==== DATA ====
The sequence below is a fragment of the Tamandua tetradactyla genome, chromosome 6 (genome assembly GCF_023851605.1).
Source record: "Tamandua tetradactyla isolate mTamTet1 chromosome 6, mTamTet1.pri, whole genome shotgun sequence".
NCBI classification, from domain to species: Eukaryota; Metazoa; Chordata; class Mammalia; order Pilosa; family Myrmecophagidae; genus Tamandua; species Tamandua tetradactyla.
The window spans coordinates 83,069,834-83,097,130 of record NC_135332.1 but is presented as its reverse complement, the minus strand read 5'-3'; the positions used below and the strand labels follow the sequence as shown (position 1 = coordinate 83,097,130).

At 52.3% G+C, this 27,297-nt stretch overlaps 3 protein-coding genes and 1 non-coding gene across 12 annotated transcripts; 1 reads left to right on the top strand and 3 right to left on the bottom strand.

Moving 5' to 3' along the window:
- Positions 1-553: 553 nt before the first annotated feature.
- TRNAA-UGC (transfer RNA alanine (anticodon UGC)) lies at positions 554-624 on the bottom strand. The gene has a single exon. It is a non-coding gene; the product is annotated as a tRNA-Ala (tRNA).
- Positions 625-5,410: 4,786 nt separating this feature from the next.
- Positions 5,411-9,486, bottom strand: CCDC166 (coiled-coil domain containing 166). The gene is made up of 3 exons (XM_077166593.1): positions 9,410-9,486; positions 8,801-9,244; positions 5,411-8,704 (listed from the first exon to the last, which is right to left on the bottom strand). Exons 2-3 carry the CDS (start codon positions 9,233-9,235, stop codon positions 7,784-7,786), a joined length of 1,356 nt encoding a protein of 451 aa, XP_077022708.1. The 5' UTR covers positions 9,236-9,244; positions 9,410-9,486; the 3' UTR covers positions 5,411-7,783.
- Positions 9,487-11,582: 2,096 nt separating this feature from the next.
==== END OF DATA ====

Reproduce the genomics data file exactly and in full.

The sequence below is a fragment of the Tamandua tetradactyla genome, chromosome 6 (genome assembly GCF_023851605.1).
Source record: "Tamandua tetradactyla isolate mTamTet1 chromosome 6, mTamTet1.pri, whole genome shotgun sequence".
NCBI classification, from domain to species: Eukaryota; Metazoa; Chordata; class Mammalia; order Pilosa; family Myrmecophagidae; genus Tamandua; species Tamandua tetradactyla.
The window spans coordinates 83,069,834-83,097,130 of record NC_135332.1 but is presented as its reverse complement, the minus strand read 5'-3'; the positions used below and the strand labels follow the sequence as shown (position 1 = coordinate 83,097,130).

At 52.3% G+C, this 27,297-nt stretch overlaps 3 protein-coding genes and 1 non-coding gene across 12 annotated transcripts; 1 reads left to right on the top strand and 3 right to left on the bottom strand.

Moving 5' to 3' along the window:
- Positions 1-553: 553 nt before the first annotated feature.
- TRNAA-UGC (transfer RNA alanine (anticodon UGC)) lies at positions 554-624 on the bottom strand. The gene has a single exon. It is a non-coding gene; the product is annotated as a tRNA-Ala (tRNA).
- Positions 625-5,410: 4,786 nt separating this feature from the next.
- Positions 5,411-9,486, bottom strand: CCDC166 (coiled-coil domain containing 166). The gene is made up of 3 exons (XM_077166593.1): positions 9,410-9,486; positions 8,801-9,244; positions 5,411-8,704 (listed from the first exon to the last, which is right to left on the bottom strand). Exons 2-3 carry the CDS (start codon positions 9,233-9,235, stop codon positions 7,784-7,786), a joined length of 1,356 nt encoding a protein of 451 aa, XP_077022708.1. The 5' UTR covers positions 9,236-9,244; positions 9,410-9,486; the 3' UTR covers positions 5,411-7,783.
- Positions 9,487-11,582: 2,096 nt separating this feature from the next.